As the New Zealand 2011 General Election approaches, members from both the Labour Party and Green Party have incorporated computer games into their campaigns to more effectively communicate their platforms to young voters.
Green MP Gareth Hughes launched a Private Member’s Bill along with a new game designed to raise awareness of the lignite coal mining issue in New Zealand. Accurately titled, Keep the Coal in the hole, the game is essentially Tetris with a different skin. Instead of attempting to clear brightly colored blocks, the player must manipulate blocks of coal to, you guessed it, keep all of the coal in the hole.
The Labour Party game is a little more abstract. Players are presented with two choices and then asked to respond to the options. Some of the choices are “getting busy” with Princess Leia or watching Labour MP Trevor Mallard and National MP Tau Henare slug it out. However, the alternative choice is “Let’s not”. All options eventually lead to a question about state-owned assets and a warning that voters have another choice to make on November 26.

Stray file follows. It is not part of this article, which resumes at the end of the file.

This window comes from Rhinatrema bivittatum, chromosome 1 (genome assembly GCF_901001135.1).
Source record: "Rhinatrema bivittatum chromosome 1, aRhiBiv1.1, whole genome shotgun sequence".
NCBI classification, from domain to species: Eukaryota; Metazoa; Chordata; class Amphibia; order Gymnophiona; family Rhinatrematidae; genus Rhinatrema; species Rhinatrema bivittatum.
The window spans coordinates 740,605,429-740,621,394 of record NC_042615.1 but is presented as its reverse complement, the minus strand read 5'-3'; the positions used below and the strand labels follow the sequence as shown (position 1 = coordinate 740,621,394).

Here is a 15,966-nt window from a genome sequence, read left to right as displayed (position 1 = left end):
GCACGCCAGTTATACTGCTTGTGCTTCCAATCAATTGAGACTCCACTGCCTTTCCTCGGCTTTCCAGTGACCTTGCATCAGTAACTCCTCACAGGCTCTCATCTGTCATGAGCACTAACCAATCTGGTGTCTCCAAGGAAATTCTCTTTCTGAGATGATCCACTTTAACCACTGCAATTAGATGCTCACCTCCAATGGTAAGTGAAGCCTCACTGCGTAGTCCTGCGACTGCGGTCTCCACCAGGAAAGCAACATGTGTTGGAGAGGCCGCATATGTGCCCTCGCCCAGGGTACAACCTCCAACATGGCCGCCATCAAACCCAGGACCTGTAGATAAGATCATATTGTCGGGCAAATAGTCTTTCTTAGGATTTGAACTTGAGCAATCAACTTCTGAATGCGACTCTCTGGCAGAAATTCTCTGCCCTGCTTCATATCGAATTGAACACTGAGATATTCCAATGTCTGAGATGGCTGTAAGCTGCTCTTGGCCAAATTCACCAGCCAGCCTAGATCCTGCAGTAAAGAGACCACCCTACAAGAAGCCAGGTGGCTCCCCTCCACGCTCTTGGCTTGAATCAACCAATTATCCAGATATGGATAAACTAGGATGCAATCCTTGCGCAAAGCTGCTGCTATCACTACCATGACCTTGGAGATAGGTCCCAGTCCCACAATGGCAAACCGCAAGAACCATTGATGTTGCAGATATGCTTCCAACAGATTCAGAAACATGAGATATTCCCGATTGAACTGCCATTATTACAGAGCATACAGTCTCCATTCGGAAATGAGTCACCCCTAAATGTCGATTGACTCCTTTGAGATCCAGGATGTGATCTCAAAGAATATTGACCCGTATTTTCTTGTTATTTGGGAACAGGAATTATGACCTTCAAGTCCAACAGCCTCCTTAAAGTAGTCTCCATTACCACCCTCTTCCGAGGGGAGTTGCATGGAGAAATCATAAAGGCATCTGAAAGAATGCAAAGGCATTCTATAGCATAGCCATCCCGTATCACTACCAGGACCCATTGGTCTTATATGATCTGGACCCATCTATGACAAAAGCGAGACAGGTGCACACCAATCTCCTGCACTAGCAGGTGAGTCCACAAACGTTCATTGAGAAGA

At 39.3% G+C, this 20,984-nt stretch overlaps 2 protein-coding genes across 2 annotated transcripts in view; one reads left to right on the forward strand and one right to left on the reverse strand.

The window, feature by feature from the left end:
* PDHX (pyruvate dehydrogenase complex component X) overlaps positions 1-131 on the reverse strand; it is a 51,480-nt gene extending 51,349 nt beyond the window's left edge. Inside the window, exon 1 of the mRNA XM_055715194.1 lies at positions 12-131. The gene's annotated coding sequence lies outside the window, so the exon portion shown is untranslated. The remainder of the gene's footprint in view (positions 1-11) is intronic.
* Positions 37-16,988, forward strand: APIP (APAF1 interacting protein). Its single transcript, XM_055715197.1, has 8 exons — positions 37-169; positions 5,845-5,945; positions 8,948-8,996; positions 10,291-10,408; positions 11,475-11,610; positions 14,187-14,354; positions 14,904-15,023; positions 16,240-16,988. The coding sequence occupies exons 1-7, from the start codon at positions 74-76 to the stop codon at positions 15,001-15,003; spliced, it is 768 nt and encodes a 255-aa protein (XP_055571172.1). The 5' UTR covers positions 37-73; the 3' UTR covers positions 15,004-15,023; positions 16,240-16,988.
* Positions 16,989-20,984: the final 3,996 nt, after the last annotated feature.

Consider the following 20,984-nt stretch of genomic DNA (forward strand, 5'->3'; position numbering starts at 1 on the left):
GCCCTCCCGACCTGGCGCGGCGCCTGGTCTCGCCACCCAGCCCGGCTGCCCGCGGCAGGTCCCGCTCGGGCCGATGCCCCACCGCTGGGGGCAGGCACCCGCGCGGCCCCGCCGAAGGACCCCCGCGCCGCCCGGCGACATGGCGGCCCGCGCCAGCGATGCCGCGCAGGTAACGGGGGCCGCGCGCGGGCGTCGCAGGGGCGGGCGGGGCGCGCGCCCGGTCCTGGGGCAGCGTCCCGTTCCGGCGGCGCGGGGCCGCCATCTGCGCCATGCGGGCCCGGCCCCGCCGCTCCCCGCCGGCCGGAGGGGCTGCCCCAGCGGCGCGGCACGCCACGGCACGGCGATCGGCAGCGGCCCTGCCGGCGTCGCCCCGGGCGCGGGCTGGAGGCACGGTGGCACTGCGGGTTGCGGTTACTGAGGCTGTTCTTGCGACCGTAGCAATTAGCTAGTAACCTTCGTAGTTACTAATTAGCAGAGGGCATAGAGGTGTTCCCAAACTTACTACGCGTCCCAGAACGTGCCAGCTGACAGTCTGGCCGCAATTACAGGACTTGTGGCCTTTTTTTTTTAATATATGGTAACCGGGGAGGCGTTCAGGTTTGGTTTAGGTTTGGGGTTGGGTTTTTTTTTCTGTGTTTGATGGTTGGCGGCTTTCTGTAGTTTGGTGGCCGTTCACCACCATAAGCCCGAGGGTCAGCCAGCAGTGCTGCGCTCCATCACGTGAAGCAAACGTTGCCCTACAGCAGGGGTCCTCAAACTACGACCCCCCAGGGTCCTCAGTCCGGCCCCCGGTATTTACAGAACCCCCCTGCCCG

While these aren’t the most exciting or innovative computer games out there, it is interesting to see politicians utilizing video games to appeal to their constituents. Yet the question still remains, are these games actually advancing a lively political debate? Or are they the equivalent of a polarizing campaign ad?